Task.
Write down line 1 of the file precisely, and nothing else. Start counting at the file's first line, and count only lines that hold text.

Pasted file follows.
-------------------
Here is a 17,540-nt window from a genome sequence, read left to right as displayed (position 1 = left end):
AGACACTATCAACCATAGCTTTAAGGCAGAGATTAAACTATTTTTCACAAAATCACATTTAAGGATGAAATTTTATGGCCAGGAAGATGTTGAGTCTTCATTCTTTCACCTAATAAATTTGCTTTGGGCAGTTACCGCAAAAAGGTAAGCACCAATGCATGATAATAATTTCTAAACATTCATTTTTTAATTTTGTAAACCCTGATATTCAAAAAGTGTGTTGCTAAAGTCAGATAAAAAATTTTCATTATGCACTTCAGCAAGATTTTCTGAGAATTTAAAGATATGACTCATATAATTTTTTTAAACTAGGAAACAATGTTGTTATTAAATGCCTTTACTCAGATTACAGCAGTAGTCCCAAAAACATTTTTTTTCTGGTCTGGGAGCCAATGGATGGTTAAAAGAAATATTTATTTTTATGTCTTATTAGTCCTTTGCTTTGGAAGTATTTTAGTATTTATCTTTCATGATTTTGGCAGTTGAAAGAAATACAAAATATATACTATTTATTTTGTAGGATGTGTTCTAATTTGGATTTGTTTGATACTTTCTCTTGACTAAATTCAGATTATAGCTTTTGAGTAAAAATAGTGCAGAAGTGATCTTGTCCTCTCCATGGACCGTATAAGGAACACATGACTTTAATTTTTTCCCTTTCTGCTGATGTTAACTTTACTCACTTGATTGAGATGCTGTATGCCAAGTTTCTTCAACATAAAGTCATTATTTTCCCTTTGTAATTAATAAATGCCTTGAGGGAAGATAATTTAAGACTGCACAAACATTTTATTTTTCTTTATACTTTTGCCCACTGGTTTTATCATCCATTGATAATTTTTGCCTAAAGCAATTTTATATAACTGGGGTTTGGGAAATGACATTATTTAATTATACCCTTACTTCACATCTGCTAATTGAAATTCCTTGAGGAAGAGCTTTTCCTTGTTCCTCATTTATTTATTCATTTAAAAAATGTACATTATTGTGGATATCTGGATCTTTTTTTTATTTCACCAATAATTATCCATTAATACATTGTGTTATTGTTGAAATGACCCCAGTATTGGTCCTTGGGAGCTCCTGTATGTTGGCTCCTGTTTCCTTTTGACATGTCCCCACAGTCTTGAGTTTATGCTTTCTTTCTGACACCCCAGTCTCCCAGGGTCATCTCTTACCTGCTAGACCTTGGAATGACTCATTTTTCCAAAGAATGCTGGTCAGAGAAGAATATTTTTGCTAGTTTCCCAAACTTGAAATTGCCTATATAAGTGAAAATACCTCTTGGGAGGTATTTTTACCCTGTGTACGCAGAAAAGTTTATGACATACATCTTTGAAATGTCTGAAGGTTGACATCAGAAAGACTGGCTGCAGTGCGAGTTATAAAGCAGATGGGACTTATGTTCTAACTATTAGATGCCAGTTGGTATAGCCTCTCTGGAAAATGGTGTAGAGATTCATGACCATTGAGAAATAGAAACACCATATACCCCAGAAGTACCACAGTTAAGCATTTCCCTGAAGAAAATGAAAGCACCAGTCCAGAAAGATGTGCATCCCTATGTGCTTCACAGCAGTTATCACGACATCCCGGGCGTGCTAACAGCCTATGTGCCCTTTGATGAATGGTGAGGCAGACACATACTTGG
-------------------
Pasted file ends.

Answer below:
Here is a 17,540-nt window from a genome sequence, read left to right as displayed (position 1 = left end):